Though half of us are playing Taps, don’t expect us to remain silent as salal.
Someone threw a bottle at a woman in a hijab, said wherever you’re from—
The thing about landscape paintings, too many of them render the natives
safe in the distance, paddling tiny canoes.
She was carrying a light bulb, so I followed. Said her husband had to make them;
otherwise, he’d have no job.
He was aching to delimb, to buck. Said he’d voted for the man who’d give him
back his freedom to fell.
We will build a primeval protest space, an activism arch. We will bake resistance
cake, roll out you-can’t-be-kicked-out pie. Tearing into bread, we will find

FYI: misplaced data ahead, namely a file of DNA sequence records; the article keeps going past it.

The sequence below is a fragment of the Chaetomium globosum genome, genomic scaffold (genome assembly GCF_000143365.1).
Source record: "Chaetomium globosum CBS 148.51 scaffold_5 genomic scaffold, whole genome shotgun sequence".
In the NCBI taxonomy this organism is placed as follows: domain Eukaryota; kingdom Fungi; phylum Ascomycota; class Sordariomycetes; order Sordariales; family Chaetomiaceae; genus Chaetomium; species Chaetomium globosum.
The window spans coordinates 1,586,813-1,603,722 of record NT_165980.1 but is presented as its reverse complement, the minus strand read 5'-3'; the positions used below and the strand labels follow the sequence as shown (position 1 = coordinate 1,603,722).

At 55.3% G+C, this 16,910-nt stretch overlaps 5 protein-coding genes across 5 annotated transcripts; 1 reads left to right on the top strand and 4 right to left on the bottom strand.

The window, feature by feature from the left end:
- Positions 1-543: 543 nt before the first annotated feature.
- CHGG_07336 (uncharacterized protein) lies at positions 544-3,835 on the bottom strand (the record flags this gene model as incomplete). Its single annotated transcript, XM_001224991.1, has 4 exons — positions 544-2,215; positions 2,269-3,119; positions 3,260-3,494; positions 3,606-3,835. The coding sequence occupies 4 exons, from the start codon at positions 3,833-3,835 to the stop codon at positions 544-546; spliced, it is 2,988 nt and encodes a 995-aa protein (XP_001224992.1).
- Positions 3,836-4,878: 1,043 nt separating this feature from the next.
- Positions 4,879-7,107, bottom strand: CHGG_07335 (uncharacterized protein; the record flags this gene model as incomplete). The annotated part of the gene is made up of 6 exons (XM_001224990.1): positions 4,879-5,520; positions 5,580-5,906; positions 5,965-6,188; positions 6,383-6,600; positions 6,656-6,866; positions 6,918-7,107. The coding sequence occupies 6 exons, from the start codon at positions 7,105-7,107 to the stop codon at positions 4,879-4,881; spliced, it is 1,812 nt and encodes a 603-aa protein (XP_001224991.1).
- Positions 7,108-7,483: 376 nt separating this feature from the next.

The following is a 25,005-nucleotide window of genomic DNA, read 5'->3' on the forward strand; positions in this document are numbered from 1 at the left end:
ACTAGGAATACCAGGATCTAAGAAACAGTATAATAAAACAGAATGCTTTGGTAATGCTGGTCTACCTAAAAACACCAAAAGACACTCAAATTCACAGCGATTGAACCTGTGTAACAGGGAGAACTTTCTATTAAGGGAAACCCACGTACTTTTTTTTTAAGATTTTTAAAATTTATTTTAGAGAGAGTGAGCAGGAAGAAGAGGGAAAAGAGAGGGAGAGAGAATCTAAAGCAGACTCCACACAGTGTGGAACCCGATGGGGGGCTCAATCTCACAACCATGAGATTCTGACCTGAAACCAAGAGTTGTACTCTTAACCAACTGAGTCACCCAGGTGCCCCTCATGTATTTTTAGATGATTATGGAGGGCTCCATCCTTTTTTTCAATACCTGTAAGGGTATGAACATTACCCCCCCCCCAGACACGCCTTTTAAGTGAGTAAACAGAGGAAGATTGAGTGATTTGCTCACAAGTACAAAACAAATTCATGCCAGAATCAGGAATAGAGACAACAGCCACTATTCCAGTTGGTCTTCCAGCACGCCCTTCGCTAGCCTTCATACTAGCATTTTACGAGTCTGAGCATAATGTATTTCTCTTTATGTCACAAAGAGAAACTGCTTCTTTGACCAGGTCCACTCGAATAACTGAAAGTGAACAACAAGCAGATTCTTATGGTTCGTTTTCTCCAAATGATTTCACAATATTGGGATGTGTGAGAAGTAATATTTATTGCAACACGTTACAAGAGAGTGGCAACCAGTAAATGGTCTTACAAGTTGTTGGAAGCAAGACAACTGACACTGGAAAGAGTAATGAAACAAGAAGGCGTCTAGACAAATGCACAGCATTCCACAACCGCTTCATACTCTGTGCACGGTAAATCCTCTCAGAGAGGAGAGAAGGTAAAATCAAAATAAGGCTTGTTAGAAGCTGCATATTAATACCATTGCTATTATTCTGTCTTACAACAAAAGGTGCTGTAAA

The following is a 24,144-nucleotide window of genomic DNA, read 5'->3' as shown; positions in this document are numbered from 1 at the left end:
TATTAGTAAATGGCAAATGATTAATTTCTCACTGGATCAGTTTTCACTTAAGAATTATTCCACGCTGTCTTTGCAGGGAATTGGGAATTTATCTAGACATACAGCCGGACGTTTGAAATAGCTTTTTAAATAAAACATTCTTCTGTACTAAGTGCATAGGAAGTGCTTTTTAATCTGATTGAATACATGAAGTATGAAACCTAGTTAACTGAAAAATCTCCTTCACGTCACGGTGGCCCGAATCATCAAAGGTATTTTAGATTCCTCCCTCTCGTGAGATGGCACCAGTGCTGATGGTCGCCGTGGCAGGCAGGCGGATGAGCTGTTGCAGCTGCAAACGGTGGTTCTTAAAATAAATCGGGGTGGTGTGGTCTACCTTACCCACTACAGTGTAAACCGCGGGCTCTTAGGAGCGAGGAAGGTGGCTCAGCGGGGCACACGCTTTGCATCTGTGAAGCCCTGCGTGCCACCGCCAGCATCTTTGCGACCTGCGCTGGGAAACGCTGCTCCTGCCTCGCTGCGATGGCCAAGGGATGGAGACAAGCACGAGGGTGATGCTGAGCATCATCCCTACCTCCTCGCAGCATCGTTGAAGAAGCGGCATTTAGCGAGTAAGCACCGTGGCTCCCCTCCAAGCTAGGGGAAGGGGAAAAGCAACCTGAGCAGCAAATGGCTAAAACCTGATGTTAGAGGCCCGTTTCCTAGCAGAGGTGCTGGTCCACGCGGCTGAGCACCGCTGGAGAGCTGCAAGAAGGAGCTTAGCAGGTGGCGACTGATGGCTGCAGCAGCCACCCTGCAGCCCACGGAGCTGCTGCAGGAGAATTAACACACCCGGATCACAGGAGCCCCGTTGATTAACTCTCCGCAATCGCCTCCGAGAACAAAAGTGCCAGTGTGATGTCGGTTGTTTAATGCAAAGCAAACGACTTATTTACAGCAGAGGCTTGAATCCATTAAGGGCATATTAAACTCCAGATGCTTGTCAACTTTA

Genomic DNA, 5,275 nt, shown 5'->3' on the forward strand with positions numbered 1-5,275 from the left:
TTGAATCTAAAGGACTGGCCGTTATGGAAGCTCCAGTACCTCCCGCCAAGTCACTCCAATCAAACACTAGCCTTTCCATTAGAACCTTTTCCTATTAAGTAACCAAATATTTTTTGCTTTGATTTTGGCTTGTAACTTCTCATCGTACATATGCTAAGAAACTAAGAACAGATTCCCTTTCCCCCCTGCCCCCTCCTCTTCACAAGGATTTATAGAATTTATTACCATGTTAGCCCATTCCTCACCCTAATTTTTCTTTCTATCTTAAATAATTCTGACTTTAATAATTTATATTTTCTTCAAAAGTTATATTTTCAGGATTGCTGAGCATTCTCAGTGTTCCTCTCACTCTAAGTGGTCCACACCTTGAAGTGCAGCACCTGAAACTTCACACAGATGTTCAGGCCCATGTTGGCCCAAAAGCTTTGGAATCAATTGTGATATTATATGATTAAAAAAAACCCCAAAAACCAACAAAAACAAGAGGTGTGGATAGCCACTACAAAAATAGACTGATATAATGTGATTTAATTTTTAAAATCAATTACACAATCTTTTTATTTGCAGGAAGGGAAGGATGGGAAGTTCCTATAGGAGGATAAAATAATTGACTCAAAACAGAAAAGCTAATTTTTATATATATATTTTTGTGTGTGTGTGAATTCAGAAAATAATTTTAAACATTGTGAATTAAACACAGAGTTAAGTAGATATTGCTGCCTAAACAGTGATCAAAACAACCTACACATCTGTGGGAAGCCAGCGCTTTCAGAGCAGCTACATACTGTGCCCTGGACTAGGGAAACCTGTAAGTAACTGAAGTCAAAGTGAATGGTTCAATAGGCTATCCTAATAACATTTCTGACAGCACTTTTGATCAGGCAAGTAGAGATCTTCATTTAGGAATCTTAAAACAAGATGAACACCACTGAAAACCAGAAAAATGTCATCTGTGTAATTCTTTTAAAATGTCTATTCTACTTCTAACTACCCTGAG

our focus, our march, trade in words like rigged and thugs for mercy, grace.
If they ask us to register as Muslim, we will register as Muslim. If they ask us
to register as Mexican, we will register as Mexican. If they ask for the children,
we will be the child on the floor with our crayons, scribbling a house,
a line of tulips, a lawn.
One lung doesn’t make an empire-toppling wind.
The thing about faith: you cannot leave behind a single cell, or you will not leave
the tarmac, the cabin door will not close, the plane can’t cruise at altitude.
Darkness has nothing on the searing light.
Read poetry by Martha Silano previously appearing in Terrain.org: two poems and two poems.
Header image: Albert Bierstadt’s “Indian Canoe” (circa 1886) courtesy Blanton Museum of Art and Wikimedia. Photo of Martha Silano courtesy Martha Silano.